Inside Fuller's Ale & Pie pubs

By Nikkie Sutton

- Last updated on GMT

Pie love: Fuller's operations manager Simon Gifford is a pie advocate
Pie love: Fuller's operations manager Simon Gifford is a pie advocate

Related tags: Pie

Pies and pubs go together like a horse and carriage, so it should have come as no surprise that London brewer and pubco Fuller’s would make the most of the relationship through a hugely successful on-trade brand.

With steak and ale going hand in hand, Fuller’s has capitalised on this further with its Ale & Pie Pubs concept.

In a bid to stick to its London roots, the pubco has put the capital’s classic dish of pie​ and mash close to its heart.

Its Ale & Pie Pubs concept can be found at 16 of its sites, with all but one in and around London, and it’s been a storming success since inception 25 years ago.

In the early 1990s, Fuller’s converted former banks in prominent London locations into its Ale & Pie Pubs.

“There’s some urban legend around why it was banks, but the reality is because they had big basements downstairs with big vaults, which don’t have much ventilation,” says Fuller’s operations manager Simon Gifford.

“It was decided pies would be cooked in the vault because they require very little ventilation compared with, say, frying chips or fish.

“Over the past 25 years, we have ended up getting exceptionally good at making pies.”

Speciality can’t be beat

Now, the pubco bakes more than a quarter of a million pies​ a year, forming upwards of 30% of its sales, with those behind the Ale & Pie Pubs brand priding themselves on having high-profile businesses in great locations.

And Gifford insists that Fuller’s stands out from the crowd when it comes to the humble pie and a pint.

“You get a lot of pubcos doing a pie and pint, but that is not the same because it isn’t their speciality,” he says.

“They buy those pies in, so it is not the same experience as us.

“Every single pie​ is freshly cooked in-house and specially crafted in our kitchens with fresh pastry, and the fillings are rotated every six months.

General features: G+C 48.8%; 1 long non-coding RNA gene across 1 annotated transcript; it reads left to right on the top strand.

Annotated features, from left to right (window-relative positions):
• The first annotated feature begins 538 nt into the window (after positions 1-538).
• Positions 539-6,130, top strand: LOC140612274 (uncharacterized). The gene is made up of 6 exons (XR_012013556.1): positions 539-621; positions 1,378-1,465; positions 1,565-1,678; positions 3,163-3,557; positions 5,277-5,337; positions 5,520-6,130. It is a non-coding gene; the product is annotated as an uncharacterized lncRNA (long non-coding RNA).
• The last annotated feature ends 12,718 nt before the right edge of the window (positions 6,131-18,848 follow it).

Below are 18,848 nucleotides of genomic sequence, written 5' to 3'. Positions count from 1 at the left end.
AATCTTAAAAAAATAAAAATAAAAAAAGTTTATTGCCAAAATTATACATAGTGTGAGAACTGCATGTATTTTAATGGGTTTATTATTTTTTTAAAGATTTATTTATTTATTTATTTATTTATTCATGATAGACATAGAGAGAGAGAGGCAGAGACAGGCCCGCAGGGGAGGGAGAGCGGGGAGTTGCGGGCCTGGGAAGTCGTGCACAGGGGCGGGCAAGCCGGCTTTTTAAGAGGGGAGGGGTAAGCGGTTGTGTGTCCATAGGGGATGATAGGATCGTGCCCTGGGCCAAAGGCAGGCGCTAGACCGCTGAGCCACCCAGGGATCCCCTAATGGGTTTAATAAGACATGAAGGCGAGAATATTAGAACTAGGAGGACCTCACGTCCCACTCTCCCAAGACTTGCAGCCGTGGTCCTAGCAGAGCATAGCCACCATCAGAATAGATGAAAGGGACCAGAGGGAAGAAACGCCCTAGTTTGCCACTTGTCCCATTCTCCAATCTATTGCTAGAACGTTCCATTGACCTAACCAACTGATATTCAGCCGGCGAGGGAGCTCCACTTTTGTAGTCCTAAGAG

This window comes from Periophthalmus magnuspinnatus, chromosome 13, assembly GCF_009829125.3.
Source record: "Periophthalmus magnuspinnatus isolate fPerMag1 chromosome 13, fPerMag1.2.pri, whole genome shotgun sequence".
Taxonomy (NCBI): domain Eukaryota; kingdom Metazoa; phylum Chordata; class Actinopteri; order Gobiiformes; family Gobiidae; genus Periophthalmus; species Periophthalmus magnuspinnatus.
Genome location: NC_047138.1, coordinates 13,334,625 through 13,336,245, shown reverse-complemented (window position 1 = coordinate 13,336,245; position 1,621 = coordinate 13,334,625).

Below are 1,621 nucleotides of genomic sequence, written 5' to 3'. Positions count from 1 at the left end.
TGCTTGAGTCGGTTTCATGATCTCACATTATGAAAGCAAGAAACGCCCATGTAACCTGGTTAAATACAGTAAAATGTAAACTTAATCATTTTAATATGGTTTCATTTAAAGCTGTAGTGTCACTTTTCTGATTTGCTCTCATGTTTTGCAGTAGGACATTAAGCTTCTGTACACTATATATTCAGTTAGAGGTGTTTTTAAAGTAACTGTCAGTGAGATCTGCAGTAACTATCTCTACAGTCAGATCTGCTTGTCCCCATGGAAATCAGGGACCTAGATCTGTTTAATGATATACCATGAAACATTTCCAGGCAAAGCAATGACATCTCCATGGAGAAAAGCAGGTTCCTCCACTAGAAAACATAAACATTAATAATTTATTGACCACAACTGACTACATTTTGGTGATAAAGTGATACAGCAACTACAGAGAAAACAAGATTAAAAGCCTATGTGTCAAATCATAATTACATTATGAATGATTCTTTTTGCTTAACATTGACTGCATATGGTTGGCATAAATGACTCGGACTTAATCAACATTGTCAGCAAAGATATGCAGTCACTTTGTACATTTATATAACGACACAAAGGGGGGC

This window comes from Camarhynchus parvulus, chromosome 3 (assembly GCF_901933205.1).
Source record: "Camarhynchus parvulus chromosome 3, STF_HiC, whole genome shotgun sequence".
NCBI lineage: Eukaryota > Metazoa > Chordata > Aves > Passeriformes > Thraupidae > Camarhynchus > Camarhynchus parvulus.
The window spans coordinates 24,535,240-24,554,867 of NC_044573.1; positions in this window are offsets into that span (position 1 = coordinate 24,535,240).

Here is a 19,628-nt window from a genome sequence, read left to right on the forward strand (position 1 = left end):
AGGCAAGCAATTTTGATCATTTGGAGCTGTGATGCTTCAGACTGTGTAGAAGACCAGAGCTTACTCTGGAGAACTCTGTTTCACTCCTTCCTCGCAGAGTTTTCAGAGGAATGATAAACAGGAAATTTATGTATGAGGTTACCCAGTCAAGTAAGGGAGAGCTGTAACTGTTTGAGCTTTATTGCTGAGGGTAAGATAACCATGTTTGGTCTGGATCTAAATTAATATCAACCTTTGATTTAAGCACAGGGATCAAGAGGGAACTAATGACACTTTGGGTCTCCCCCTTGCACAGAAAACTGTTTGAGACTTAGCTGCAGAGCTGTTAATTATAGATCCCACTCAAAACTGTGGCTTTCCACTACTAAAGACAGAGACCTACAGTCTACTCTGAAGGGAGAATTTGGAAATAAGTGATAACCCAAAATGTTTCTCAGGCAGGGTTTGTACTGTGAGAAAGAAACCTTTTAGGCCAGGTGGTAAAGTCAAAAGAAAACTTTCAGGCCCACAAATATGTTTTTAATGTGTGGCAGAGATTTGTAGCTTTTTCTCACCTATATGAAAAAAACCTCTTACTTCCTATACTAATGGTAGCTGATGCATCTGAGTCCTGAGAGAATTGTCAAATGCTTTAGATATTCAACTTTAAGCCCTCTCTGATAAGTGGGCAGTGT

“Each of the pubs will do their own house pie, which is a take on what they want to do in the area they trade in but, obviously, we don’t do a blackbird pie!”

Pie taster board

The pubs offer five staple pies, with the flagship being steak and ale, but they also offer guests a pie taster board where they can sample three delicious pies with three Fuller’s beers.

Gifford says: “Customers get a third of a pint and a mini pie all on a plate. What a meal, a feast some might say!”

“The pies are a very successful part of Fuller’s and we have noticed food sales have massively increased the percentage of turnover.

“Pies now form upwards of 30% of our sales which they certainly didn’t used to.”

“The amount of work that goes into each pie is huge as, every one can take between 20 and 40 minutes to create.”

Showcasing cask ales

However, Gifford is adamant the pie’s ideal partner is a perfect pint.

“It’s not just the pies – the brand also highlights Fuller’s ales, so in the majority of the Ale & Pie Pubs, the cask range available includes many products you can’t get anywhere else,” he says.

“We want it to be a showcase of Fuller’s craft ales.”

So, what lies ahead?

Gifford explains: “The big one for us this year was the Madras pie but we haven’t decided what our spring offering will be just yet.

But he alludes to the possibility of moving beyond the meat-based foundations of the brand and turning towards sweeter toothed guests.

“At this moment in time, we just do savoury pies in our Ale & Pie Pubs, but we could be looking to bring in a few dessert pies.”

Related topics: Menu Ideas

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